In Shakespeare's time, the social order was as powerful and rigid as law. Shakespeare provides an example of this social structure in his play, The Tempest. In the course of his play, the reader sees superior men dominating lesser beings on the basis of race, financial status, and gender. Not all upper class are completely corrupt, however. We see a semi-virtuous hero in the character of Prospero. Prospero has every reason to feel superior and exercise his social power, yet he doesn't always treat others disrespectfully. Although he does have some sense of charity, Prospero is still a good example of the social condition of the time.
One way in which The Tempest reflects Shakespeare's society is through the relationship between characters, especially between Prospero and Caliban. Caliban is the former king of the island, and Prospero and his daughter Miranda teach him how to be "civilized." Immediately thereafter, Prospero and Miranda enslave Caliban and he is forced to be their servant. Caliban explains "Thou strok'st me and make much of me...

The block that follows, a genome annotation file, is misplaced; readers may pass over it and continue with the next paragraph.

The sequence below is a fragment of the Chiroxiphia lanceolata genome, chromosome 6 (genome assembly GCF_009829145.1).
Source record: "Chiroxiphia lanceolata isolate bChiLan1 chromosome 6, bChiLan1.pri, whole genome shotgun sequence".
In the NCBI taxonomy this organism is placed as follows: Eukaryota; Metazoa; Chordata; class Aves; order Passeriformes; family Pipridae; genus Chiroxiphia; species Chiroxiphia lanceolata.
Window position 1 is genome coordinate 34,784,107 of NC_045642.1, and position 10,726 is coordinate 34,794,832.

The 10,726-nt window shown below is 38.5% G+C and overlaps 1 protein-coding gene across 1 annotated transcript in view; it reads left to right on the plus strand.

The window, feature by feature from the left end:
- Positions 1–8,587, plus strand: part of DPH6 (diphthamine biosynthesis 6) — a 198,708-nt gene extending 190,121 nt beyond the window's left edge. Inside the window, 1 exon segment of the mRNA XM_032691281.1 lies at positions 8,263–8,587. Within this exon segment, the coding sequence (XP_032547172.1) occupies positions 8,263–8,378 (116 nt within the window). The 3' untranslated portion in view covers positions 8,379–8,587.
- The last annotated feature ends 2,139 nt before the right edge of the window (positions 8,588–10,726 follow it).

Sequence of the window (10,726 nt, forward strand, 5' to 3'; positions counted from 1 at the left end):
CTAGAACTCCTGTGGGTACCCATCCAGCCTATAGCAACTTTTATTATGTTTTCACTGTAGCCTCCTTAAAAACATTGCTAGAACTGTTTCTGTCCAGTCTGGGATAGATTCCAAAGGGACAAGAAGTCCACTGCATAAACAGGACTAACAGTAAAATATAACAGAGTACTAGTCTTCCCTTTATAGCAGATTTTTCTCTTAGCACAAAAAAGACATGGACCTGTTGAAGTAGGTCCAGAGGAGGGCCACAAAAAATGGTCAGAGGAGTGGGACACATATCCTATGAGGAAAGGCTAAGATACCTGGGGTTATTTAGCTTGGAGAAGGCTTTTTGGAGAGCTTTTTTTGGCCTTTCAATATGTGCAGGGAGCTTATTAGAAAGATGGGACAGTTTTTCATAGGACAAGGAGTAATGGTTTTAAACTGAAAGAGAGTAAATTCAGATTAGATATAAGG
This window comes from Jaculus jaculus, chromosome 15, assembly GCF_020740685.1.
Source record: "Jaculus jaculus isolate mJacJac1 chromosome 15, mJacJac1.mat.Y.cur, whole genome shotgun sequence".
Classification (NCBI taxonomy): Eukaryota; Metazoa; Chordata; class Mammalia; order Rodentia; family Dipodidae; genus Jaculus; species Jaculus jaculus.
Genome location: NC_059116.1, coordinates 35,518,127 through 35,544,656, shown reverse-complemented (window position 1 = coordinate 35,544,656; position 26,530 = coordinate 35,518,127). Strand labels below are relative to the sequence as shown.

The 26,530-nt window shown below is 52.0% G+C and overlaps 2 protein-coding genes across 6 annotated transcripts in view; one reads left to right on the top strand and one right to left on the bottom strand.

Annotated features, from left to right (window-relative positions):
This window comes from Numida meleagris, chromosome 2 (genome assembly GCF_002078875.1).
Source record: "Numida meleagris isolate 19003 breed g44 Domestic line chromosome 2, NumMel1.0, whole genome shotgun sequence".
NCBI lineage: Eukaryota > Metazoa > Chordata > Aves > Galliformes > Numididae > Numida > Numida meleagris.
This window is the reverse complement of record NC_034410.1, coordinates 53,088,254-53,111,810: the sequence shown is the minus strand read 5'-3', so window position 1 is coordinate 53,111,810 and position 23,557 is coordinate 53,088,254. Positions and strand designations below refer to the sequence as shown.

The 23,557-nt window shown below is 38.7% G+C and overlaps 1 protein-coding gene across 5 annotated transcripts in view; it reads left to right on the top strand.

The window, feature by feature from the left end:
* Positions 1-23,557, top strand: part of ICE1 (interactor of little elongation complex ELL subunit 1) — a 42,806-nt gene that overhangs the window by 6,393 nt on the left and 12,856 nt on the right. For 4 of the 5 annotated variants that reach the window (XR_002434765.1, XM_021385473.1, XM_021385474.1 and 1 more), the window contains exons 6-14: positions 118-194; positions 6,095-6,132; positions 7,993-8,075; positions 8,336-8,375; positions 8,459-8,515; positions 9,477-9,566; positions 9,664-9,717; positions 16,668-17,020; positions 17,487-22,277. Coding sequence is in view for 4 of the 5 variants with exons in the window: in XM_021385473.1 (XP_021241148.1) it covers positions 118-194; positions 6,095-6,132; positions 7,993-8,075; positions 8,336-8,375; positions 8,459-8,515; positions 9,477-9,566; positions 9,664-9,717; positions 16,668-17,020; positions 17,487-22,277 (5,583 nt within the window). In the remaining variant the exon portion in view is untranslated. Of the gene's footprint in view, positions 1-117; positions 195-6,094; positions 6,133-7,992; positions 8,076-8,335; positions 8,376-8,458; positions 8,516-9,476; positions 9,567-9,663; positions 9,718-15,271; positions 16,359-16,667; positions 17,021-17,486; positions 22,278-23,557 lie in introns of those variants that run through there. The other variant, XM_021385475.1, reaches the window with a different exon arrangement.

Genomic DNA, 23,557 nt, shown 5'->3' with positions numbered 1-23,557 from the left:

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...otte Porter and Helen A. Clarke (eds.) Thomas Y. Crowell & Co. 1903.
Knight, G. Wilson. "Shakespearian Superman" The Tempest D.J. Palmer (ed.) Macmillan & Co. 1968
Murray, J. Middleton. "Shakespeare's Dream" The Tempest D.J. Palmer (ed.) Macmillan & Co. 1968
Palmer, D.J. Shakespeare's Later Comedies: An Anthology of Modern Criticism. Harmondsworth, Penguin, 1971.
Shakespeare, William. The Tempest. 1611. Ed. Stephen Orgel. New York: Oxford UP, 1994.
Tillyard, E.M. "The Tragic Pattern" The Tempest D.J. Palmer (ed.) Macmillan & Co. 1968
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